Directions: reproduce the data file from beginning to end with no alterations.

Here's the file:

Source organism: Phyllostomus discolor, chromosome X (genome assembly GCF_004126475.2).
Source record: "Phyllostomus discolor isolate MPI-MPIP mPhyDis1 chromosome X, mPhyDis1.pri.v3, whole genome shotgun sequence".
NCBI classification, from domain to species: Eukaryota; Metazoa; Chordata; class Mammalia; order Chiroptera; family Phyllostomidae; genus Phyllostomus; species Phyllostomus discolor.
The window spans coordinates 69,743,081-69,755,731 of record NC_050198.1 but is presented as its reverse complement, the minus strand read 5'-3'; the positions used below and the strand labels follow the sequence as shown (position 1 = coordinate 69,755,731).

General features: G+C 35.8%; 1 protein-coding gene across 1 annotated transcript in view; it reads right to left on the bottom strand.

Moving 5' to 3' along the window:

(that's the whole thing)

Source organism: Phyllostomus discolor, chromosome X (genome assembly GCF_004126475.2).
Source record: "Phyllostomus discolor isolate MPI-MPIP mPhyDis1 chromosome X, mPhyDis1.pri.v3, whole genome shotgun sequence".
NCBI classification, from domain to species: Eukaryota; Metazoa; Chordata; class Mammalia; order Chiroptera; family Phyllostomidae; genus Phyllostomus; species Phyllostomus discolor.
The window spans coordinates 69,743,081-69,755,731 of record NC_050198.1 but is presented as its reverse complement, the minus strand read 5'-3'; the positions used below and the strand labels follow the sequence as shown (position 1 = coordinate 69,755,731).

General features: G+C 35.8%; 1 protein-coding gene across 1 annotated transcript in view; it reads right to left on the bottom strand.

Moving 5' to 3' along the window: